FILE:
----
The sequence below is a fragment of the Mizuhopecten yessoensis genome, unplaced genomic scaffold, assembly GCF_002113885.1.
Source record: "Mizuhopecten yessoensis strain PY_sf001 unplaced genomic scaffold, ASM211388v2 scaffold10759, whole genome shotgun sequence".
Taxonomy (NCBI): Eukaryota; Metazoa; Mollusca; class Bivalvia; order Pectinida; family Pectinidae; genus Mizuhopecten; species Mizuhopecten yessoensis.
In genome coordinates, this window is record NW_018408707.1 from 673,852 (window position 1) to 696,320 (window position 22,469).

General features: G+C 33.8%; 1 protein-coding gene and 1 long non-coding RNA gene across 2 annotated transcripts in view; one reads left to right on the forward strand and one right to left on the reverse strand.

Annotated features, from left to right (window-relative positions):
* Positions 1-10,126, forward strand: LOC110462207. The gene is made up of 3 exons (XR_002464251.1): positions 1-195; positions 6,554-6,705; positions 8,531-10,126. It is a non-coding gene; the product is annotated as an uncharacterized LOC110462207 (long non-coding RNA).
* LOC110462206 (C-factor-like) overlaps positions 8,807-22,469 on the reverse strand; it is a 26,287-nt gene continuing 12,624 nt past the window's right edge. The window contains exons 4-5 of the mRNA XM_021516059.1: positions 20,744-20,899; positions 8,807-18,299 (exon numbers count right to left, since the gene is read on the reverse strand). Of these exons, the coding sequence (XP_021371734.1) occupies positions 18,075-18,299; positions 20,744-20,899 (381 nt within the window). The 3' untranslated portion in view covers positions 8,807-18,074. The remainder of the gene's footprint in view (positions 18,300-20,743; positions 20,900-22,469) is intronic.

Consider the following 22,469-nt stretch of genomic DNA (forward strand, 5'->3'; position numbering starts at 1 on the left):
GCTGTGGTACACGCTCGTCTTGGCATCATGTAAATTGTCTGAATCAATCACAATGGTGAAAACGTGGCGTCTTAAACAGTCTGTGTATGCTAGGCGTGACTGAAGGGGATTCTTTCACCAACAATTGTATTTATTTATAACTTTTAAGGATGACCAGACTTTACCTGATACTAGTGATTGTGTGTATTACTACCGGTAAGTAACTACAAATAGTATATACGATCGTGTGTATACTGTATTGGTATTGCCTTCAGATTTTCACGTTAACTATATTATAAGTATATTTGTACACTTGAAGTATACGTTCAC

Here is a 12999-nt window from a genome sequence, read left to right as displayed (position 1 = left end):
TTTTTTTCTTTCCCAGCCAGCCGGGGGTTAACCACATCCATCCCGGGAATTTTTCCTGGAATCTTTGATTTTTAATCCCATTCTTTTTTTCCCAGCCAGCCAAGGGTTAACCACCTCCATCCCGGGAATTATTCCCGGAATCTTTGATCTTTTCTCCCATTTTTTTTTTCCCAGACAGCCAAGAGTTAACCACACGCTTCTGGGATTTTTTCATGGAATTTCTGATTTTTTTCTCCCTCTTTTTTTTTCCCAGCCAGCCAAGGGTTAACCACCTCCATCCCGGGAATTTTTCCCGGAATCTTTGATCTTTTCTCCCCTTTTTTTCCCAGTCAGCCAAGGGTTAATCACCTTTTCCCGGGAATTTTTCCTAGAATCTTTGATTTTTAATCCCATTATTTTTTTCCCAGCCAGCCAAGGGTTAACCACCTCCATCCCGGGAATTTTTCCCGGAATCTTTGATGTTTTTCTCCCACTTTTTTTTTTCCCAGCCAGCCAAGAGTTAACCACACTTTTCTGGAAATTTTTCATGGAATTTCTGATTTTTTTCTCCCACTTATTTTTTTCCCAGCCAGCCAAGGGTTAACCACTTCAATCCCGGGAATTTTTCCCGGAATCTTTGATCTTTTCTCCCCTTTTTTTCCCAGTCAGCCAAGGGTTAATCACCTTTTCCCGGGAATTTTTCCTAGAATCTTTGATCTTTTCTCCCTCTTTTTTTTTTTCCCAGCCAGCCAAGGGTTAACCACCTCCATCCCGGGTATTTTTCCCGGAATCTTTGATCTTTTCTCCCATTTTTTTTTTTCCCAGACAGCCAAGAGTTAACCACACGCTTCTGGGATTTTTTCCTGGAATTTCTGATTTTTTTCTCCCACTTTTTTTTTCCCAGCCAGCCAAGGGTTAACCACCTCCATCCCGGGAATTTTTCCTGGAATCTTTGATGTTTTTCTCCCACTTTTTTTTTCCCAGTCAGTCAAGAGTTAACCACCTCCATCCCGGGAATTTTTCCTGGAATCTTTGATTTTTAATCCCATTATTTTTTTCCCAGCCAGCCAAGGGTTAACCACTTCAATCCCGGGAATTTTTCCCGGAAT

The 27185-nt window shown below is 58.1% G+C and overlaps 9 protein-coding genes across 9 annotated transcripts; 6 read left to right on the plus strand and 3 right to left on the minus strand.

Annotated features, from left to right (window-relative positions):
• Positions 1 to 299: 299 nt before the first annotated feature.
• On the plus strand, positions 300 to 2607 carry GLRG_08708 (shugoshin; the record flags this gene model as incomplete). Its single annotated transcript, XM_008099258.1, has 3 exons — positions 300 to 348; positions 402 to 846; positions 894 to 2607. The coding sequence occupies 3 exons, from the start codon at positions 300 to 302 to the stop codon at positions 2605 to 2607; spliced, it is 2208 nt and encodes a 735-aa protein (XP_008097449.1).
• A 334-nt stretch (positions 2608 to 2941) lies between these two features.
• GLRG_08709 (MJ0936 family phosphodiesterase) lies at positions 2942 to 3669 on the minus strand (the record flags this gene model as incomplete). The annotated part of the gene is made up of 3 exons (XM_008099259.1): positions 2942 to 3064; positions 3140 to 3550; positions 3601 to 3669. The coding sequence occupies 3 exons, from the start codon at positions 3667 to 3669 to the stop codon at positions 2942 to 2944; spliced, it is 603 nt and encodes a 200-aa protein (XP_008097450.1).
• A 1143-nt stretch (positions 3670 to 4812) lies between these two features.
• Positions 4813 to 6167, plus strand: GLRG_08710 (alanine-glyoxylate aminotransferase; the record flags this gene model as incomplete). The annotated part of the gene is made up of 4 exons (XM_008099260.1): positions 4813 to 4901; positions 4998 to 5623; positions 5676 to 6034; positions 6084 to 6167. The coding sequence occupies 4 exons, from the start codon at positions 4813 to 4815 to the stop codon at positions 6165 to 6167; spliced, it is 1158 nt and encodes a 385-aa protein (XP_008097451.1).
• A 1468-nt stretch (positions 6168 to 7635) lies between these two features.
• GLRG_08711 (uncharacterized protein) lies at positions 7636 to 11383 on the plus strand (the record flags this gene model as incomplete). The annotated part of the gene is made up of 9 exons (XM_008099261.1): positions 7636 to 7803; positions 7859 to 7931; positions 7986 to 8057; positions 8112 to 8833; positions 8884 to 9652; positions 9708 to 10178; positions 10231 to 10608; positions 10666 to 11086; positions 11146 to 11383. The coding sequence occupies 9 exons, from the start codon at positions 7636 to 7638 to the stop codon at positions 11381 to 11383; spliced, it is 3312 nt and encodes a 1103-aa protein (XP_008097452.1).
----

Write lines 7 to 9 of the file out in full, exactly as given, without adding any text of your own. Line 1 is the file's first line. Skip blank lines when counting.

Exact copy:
* Positions 1-10,126, forward strand: LOC110462207. The gene is made up of 3 exons (XR_002464251.1): positions 1-195; positions 6,554-6,705; positions 8,531-10,126. It is a non-coding gene; the product is annotated as an uncharacterized LOC110462207 (long non-coding RNA).
* LOC110462206 (C-factor-like) overlaps positions 8,807-22,469 on the reverse strand; it is a 26,287-nt gene continuing 12,624 nt past the window's right edge. The window contains exons 4-5 of the mRNA XM_021516059.1: positions 20,744-20,899; positions 8,807-18,299 (exon numbers count right to left, since the gene is read on the reverse strand). Of these exons, the coding sequence (XP_021371734.1) occupies positions 18,075-18,299; positions 20,744-20,899 (381 nt within the window). The 3' untranslated portion in view covers positions 8,807-18,074. The remainder of the gene's footprint in view (positions 18,300-20,743; positions 20,900-22,469) is intronic.

Consider the following 22,469-nt stretch of genomic DNA (forward strand, 5'->3'; position numbering starts at 1 on the left):